Macroeconomic Stability is Key ­

 

The effects of the last recession and the following three years have had little effect on vacancy rates and rental values in the South East of England. The Northern towns and cities have tended to bear the brunt of the negative headlines. Albeit negotiations on leases have had to be more flexible the upsides of the flailing economy have been outweighed by the positive factors.

 We have taken advantage of the decrease in freehold values to acquire property with high rental yields.  This has enabled investment into commercial property to remain robust; especially in the industrial sector, while the owner occupier market has stagnated with credit facilities freezing up.

So what is the difference this time around? The reality of more negative growth for many western economies has become a waiting game. This time around there is key differentiating factors to the last downturn that are major contributors to a potential decrease in GDP.

The defence by central banks over their currency and keeping exports alive has grown. Most UK property portfolios lease to businesses with interests overseas or are based abroad. An example of protectionism was the momentous decision by the Swiss National Bank to place a ceiling on the Swiss franc against the Euro, the Swiss franc will peak at SFr1.20 to the Euro. This type of protectionism of sovereign currencies is stirring with China and America never too far in the background.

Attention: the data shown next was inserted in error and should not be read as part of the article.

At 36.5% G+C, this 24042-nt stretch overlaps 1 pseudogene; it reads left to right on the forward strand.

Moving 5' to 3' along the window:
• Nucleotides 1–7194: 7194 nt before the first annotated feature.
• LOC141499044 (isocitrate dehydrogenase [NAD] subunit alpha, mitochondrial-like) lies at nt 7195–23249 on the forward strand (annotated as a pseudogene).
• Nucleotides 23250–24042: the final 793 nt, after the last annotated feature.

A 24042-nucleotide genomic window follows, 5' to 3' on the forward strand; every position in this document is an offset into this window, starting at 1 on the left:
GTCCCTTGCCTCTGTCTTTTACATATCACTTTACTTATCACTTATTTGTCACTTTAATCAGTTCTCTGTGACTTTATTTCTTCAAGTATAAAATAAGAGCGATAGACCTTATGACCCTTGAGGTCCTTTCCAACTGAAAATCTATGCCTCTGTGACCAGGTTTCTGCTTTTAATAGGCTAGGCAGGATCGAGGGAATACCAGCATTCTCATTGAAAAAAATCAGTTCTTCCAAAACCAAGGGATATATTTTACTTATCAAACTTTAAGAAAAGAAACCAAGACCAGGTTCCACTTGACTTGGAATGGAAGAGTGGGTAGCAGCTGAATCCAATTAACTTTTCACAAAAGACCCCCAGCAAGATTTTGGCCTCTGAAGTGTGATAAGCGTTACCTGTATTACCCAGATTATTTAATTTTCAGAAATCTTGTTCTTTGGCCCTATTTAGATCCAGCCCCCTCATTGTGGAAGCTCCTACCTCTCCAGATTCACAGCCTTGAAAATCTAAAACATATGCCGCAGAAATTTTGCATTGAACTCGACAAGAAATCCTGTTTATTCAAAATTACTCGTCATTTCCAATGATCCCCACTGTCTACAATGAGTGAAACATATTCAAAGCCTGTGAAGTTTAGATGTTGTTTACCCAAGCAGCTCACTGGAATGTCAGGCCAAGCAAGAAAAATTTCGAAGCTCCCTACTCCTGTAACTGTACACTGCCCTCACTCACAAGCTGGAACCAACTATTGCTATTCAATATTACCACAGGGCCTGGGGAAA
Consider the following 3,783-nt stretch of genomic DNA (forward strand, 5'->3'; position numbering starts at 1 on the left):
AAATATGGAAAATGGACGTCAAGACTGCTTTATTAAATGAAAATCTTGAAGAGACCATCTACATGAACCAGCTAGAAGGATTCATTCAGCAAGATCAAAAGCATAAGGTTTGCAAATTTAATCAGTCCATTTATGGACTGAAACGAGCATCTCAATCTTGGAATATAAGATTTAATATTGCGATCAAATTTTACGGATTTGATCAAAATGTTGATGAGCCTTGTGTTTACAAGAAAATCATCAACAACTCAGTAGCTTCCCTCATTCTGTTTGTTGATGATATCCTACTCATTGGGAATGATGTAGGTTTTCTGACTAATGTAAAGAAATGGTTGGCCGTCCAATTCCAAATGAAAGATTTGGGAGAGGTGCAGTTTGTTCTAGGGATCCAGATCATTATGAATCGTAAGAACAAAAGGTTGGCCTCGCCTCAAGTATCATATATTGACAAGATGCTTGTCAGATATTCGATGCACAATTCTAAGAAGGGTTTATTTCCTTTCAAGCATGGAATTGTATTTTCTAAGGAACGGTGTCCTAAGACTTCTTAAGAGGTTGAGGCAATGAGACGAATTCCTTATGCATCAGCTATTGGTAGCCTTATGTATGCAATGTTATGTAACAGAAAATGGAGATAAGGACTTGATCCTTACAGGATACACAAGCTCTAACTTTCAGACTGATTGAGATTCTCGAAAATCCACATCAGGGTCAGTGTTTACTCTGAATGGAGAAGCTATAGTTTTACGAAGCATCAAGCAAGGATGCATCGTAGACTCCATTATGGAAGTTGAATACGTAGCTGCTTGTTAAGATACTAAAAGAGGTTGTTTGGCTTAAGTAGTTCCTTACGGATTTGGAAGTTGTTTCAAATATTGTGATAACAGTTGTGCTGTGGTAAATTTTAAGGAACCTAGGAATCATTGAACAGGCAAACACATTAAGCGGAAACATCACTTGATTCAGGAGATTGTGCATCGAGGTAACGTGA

It remains crucial that governments pull together and keep a stable flow of imports and exports and allow business to prosper beyond borders, businesses here in the UK will need the support of the global economy to realise growth.  A property portfolio of UK based tenants with UK only business interests is not a reality; it is what happens in every corner of the globe that effects the property market as a whole. It is key central banks do not forget when protecting their economy and currency where there native business are operating.

An example of the effects of foreign policy on the UK property market is the sale of one of the largest property portfolios in London .KanAm the German fund manager is reportedly selling a portfolio of around 1 billion pounds made up of prime office space in the capital. The sale is due to legislative changes in open ended funds in Germany, where investors can take money out of the fund at any time. This has caused the fund to sell off the highly liquid stake in the UK. The size of the sale, which includes Deutsche Bank headquarters (pictured above),  could result in the split up of the portfolio and the reinvestment of funds back in Germany.